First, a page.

“What it would be like if your customer got an email, a genuine not an automated, not went-out-in-force with just the mail merge from somebody in the customer care and said, “Sheila thank you for being our customer, I know you have the Quinton 9500. I’m just letting you know that I am your customer care person. Wanted to introduce myself.
P.S. If you need paper, I have a sale that … you know.
And really make it so it’s like wow! I just got an email that’s just … he’s a guy I can contact. I think that engenders real familiarity and when it comes time for there to be an up-sell or something.
Audience: Imagine the impact of that. Imagine the impact of that if you could use some of the things that Kelly is talking about in terms of big data analytics and having Marketing place those messages in the hands of your sales force as the next prescriptive stuff that the sales force can take. Hugely beneficial too, and it moves the needle in a huge way from a revenue perspective.
Greg: I think one of the big opportunities is really providing a shortcut to the answers that people are looking for. It’s a great opportunity for many things digital. We’ve talked about helping the reps get better information; we’ve talked about searching the websites.
I think social media is another one of those examples. Robin from Kimberly-Clark last year talked about their feeding tube business and they’ve got a Facebook fan page for liking.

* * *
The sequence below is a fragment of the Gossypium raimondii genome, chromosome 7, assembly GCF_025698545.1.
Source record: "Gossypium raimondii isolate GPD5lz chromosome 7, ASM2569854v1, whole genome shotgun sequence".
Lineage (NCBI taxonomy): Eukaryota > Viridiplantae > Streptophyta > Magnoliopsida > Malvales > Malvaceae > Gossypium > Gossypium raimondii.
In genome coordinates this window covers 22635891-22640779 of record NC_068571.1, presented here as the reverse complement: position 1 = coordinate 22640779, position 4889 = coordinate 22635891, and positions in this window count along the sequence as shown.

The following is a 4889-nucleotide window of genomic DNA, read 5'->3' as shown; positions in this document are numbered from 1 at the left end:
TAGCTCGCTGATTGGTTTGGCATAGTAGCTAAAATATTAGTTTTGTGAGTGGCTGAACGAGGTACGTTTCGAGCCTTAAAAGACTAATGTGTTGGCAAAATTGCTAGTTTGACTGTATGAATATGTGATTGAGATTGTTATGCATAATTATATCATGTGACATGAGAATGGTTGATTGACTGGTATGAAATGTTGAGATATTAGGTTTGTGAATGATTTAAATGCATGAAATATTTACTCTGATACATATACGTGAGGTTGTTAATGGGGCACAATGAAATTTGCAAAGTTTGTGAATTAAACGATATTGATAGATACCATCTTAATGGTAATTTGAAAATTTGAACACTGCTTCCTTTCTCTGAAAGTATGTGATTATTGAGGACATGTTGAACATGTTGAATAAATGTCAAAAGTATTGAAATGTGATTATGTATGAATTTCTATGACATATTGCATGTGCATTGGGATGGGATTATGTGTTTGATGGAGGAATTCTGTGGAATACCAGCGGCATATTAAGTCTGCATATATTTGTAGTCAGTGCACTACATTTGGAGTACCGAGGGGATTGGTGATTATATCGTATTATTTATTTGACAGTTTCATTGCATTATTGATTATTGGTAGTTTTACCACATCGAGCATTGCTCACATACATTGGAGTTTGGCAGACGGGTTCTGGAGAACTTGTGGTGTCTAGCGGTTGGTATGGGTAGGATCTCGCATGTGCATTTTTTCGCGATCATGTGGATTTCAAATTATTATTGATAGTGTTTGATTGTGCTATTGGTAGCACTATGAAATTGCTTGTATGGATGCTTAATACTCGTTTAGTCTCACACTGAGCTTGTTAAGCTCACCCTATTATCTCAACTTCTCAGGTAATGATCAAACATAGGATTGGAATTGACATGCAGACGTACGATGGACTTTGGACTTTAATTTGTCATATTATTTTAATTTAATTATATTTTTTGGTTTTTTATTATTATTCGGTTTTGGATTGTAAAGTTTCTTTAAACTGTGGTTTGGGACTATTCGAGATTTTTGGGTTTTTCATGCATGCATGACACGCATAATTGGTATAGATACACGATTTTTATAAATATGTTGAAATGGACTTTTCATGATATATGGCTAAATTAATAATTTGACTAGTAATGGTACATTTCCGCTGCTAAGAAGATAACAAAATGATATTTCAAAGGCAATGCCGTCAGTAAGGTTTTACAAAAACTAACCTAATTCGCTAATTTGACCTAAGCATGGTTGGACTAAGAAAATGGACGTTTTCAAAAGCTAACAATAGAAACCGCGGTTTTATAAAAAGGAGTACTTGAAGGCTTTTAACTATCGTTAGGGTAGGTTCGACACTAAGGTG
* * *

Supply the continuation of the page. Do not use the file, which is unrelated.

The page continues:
If you look at it, it’s fantastic there is almost 2000 users on there now and there is a series of different questions that people come up with. Where, “I’ve got this issue. How do I deal with it?”
So a lot of times there is a practical answer. And so it’s a phenomenon tool where they are obviously investing in that channel but what’s coming out of it is much more than what they are putting into it, because of all the user input. So that’s another great example of a very positive way to use social media.
Line: And I think it’s not only just that, because they are, people are coming to you and you are having an interaction but it’s also I think we, as an industry, we are much better at reaching at. Using technology and the whole mindset and listening to our advantage, sounds wrong to say into our advantage. But I really feel we sit with so much information that we can provide to people, help them and it can help them overcome, to the point that was mentioned before about the pre-operative information. Give them that information they are looking for if they can’t find it, because there is so much stuff out in the space.
Michael: You know one trick, I just thought about this is, one trick I kind of use with my team is just to having them, and this may be more kind of in a BP plan for the next year thinking kind of broadly, thinking about a world where I think you are going to the sales force being the biggest line item on the budget. You didn’t have a sales force or you didn’t have the customer service rep, what would you do? So you still have this job to do and how I can do it.
And that tends to open your mind quite a bit so if you don’t feel like improved you come to a conference like this and really understand kind of what digital tools are available. You still get to the crux of the matter which is, “How do I want to engage? What we are going to do?” and that kind of starts the conversation going.